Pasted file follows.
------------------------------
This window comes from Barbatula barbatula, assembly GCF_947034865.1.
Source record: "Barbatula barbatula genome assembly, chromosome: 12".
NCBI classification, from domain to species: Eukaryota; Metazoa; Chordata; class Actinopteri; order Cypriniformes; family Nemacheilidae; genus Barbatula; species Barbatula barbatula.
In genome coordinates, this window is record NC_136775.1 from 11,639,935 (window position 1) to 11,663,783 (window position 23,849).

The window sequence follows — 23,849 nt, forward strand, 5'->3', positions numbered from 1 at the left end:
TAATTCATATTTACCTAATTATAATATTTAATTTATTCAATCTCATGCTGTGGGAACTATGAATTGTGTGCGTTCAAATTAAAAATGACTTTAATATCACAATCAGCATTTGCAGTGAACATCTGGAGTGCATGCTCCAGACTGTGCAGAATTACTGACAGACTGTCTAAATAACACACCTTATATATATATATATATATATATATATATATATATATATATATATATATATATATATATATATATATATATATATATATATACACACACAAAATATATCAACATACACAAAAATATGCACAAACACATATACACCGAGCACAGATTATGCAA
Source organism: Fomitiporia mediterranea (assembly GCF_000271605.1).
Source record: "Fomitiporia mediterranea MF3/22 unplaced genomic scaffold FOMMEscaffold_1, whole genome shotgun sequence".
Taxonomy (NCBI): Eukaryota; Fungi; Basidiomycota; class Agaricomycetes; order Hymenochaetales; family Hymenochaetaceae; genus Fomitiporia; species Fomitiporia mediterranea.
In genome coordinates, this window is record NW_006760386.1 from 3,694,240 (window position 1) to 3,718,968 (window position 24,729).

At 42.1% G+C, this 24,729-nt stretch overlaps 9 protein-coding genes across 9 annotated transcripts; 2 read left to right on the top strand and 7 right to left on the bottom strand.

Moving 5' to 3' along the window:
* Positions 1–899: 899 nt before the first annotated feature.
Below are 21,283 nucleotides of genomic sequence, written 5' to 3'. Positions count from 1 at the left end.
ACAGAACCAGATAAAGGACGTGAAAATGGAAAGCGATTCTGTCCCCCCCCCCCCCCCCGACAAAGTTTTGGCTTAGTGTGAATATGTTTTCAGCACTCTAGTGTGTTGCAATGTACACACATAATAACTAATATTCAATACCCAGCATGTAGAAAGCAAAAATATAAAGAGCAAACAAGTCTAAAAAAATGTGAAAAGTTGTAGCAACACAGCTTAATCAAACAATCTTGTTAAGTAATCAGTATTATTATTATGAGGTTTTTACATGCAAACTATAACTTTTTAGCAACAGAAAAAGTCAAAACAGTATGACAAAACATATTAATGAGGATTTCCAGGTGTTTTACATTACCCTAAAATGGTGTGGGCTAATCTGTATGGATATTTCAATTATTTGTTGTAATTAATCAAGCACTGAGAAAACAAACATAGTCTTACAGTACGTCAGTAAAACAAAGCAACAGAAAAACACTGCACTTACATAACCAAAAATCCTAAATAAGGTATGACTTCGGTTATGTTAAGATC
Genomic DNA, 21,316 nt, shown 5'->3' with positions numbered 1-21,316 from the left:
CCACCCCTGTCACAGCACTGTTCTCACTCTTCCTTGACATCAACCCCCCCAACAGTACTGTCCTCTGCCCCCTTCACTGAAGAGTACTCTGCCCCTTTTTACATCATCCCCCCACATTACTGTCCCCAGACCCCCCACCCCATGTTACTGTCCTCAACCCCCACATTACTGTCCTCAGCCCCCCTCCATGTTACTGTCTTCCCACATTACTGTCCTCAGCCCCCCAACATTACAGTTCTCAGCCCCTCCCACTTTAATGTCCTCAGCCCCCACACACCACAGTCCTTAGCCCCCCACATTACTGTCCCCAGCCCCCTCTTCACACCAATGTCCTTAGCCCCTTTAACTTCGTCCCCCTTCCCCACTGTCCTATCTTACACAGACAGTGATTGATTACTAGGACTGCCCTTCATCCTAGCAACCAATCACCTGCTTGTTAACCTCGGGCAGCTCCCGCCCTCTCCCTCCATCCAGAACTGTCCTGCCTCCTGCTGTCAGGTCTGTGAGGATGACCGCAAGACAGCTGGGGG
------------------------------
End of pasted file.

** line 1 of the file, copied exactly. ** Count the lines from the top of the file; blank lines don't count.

This window comes from Barbatula barbatula, assembly GCF_947034865.1.